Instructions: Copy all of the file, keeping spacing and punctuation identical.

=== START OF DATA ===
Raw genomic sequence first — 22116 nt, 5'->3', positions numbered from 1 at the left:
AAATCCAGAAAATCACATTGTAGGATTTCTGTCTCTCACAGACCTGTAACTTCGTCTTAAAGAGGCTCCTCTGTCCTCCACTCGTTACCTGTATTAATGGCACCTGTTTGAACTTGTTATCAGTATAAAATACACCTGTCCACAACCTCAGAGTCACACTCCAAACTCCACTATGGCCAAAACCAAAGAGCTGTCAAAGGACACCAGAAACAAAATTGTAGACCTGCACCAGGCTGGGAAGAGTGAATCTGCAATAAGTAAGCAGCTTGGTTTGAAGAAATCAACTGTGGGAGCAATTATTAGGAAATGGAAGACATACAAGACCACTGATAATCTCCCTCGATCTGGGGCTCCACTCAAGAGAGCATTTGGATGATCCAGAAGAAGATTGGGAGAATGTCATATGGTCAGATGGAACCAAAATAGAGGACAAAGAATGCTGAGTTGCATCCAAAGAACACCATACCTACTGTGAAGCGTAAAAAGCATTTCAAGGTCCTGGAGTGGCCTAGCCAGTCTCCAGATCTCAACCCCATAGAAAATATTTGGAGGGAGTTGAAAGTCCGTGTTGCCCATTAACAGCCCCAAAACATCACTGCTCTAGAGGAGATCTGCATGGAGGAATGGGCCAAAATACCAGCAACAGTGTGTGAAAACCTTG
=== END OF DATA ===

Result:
Raw genomic sequence first — 22116 nt, 5'->3', positions numbered from 1 at the left:
AAATCCAGAAAATCACATTGTAGGATTTCTGTCTCTCACAGACCTGTAACTTCGTCTTAAAGAGGCTCCTCTGTCCTCCACTCGTTACCTGTATTAATGGCACCTGTTTGAACTTGTTATCAGTATAAAATACACCTGTCCACAACCTCAGAGTCACACTCCAAACTCCACTATGGCCAAAACCAAAGAGCTGTCAAAGGACACCAGAAACAAAATTGTAGACCTGCACCAGGCTGGGAAGAGTGAATCTGCAATAAGTAAGCAGCTTGGTTTGAAGAAATCAACTGTGGGAGCAATTATTAGGAAATGGAAGACATACAAGACCACTGATAATCTCCCTCGATCTGGGGCTCCACTCAAGAGAGCATTTGGATGATCCAGAAGAAGATTGGGAGAATGTCATATGGTCAGATGGAACCAAAATAGAGGACAAAGAATGCTGAGTTGCATCCAAAGAACACCATACCTACTGTGAAGCGTAAAAAGCATTTCAAGGTCCTGGAGTGGCCTAGCCAGTCTCCAGATCTCAACCCCATAGAAAATATTTGGAGGGAGTTGAAAGTCCGTGTTGCCCATTAACAGCCCCAAAACATCACTGCTCTAGAGGAGATCTGCATGGAGGAATGGGCCAAAATACCAGCAACAGTGTGTGAAAACCTTG